NICOLE S. COLSON
When Monadnock Chorus artistic director Morgan Bothwell did his first concert season with the group recently, there was already a very welcoming environment in place.
“I got lucky,” he said. “It’s already instilled. The chorus has been around 60-plus years and some of the members have been with us the entire time.”
Monadnock Chorus serves all ages
What he likes to do is seat new members or visitors next to senior members at rehearsal.
To increase accessibility to the younger demographic of singers, the chorus also waives the tuition fee for new members 25 and under.
The key to the organization’s long-term success, as written right on its website, is “the promotion of choral singing as an art form among residents of all ages.”
One way Bothwell says the chorus does this is by showcasing newer works by living composers.
“By doing newer works it shows flexibility—it’s important for younger voices,” said Bothwell.
At the same time, educating about musical history and tradition is equally important to the group.
Intergenerational connection sparks in chorus
Bothwell talks about a young baritone soloist and recent Yale University graduate who began talking with a much older member during a rehearsal. This older member had an oxygen tank and still came to sing at rehearsal every week.
“They found out they went to the same high school,” said Bothwell. “I’ve never seen a gentleman smile like (the older gentleman) did. It brought out the kid in him remembering these high school memories.”
The older member passed away recently and Bothwell reached out to the young soloist.
“He was so thankful he had the experience to meet him,” he said. “That’s what I want. I want there to be multiple generations so younger singers can benefit from the wisdom of veteran singers and older members won’t feel alone in their enjoyment of the music.”
The Monadnock Chorus, founded in 1959, performs four ticketed concerts each year. A smaller choral ensemble, the Monadnock Chorus Chamber Singers, prepares and performs six or more concerts each year. The Chamber Singers also perform in different venues throughout the Monadnock Region.
Bothwell teaches and conducts at Keene State College and Franklin Pierce University.Accordingly, he has a degree in vocal performance and also performs in vocal ensembles and operas, primarily in Boston and New York.
Monadnock Chorus includes all ability levels
At the group’s spring 2023 concert, a piece titled “Illuminare” by Eliane Hagenberg premiered, along with new works by Jake Runestad and Eric Whitacre.
“I was trying to show that the times we are in now are filled with brand new amazing music that’s being created,” he said.
Another goal of his this holiday season is to bring people into the chorus who maybe have never sung before.
“I want to make sure every member feels like a cog in the machine,” said Bothwell, “in a sense that everyone is important and not replaceable. We want your voice too.”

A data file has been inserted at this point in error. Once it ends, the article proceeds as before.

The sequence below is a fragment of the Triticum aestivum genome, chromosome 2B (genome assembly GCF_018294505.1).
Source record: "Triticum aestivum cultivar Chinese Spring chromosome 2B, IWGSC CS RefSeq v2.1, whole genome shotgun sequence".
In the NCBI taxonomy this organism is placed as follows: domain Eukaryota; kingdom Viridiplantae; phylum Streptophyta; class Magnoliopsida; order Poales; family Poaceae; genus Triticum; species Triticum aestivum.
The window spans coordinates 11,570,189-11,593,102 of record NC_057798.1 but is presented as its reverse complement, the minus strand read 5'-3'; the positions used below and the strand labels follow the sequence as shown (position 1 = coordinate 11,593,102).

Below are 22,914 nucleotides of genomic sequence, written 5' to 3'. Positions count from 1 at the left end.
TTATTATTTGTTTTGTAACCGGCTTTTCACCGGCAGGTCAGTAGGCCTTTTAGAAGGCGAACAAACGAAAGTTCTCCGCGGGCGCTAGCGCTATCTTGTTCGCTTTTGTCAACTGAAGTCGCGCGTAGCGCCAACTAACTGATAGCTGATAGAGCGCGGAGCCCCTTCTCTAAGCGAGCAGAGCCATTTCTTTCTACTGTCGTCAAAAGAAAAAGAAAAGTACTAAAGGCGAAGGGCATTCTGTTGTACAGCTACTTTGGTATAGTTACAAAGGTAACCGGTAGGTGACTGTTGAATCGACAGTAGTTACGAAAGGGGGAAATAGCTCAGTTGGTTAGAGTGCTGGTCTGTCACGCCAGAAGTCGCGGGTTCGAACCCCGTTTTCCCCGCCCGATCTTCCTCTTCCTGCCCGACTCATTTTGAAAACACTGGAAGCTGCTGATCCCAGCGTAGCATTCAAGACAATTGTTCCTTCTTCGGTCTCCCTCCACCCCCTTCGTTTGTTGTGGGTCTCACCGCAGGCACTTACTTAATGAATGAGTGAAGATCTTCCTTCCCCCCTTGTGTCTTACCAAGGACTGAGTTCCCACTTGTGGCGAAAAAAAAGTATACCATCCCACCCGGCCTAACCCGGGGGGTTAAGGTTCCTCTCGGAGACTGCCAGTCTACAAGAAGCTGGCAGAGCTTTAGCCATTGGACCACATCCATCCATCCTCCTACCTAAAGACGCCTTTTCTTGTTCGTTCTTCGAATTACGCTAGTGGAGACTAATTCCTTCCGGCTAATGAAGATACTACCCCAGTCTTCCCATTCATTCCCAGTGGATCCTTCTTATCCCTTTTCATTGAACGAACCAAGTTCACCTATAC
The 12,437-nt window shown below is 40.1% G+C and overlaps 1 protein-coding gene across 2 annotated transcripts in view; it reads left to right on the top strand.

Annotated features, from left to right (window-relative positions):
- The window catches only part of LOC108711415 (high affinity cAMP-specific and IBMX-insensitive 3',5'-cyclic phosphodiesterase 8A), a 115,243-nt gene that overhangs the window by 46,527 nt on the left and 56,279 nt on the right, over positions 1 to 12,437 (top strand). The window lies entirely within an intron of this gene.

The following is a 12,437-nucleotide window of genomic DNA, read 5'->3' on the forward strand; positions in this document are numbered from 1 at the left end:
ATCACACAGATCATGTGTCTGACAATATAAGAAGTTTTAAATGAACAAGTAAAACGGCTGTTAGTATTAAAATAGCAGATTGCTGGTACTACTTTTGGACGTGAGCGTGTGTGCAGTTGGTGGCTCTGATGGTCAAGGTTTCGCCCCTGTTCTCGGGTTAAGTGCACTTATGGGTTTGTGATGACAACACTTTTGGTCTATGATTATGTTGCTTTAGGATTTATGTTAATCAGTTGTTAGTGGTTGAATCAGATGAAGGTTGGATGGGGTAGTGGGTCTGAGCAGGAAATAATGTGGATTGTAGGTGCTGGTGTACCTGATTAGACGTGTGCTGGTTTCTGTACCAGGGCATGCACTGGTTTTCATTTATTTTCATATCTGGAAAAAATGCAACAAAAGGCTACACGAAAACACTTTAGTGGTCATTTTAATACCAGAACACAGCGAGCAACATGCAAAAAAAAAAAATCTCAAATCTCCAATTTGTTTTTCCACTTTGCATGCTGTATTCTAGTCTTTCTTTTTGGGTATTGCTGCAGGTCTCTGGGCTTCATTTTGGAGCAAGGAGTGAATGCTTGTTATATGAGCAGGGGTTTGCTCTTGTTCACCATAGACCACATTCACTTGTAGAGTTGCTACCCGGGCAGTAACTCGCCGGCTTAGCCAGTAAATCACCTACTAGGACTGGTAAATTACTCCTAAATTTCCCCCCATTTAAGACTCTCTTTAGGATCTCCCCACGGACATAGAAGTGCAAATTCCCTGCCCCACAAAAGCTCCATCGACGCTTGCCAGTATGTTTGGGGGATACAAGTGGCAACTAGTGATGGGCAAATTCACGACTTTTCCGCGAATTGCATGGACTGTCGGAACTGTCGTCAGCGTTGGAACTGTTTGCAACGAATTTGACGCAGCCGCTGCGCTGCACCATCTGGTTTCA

Bothwell credits board president Joan Epro, membership coordinator Deborah Kaiser, and director-at-large Cathy Lanigan for keeping things running.
“Each has a wonderful view and is always willing to help,” she said. “Cathy and Debbie go out of their way to learn about people coming through the door and making sure they have what they need and things they don’t realize they need.”
When inviting singers of all abilities to join the group, Bothwell’s idea is that veterans will know the music, but it will be easy for anyone to pick up. By making the music accessible to all, he went on, it creates a sense of community.
Likewise, the chorus invites the audience to participate.
“It’s always a tradition (at the holiday concert) for the chorus to sing with the audience,” he said. “It’s a chance to get involved and sing together. I want the audience to know they are being taken care of in that space. Personal connection to music is important.”
Members feel uplifted by Monadnock Chorus
Bothwell also wants choir members to be better than when they first walked in the door at the start of rehearsals for a performance.
“I want them to be fulfilled and feel a sense of accomplishment with the music no matter what,” he said.
Presently, a short-term goal is to create a strong, streamlined social media presence. The chorus wants to be able to reach young people more effectively.
Additionally, a long-term goal is to create more partnerships with other arts organizations and apply for more grant funding.
“In the next few years you’ll see a stronger presence from the chorus,” said Bothwell.
First and foremost, Bothwell feels the presence of community is what will continue to ensure the group’s longevity.
“There’s no hierarchy; it’s about elevating the music, not one specific person,” he said. “That’s why it’s survived for 60-plus years. There are people here who care deeply about the mission of the chorus and the community that supports music.”
For more information about Monadnock Chorus, visit www.monadnockchorus.org
For more information about the Arts Access Project: opening doors to the arts, visit Arts Access project and resources.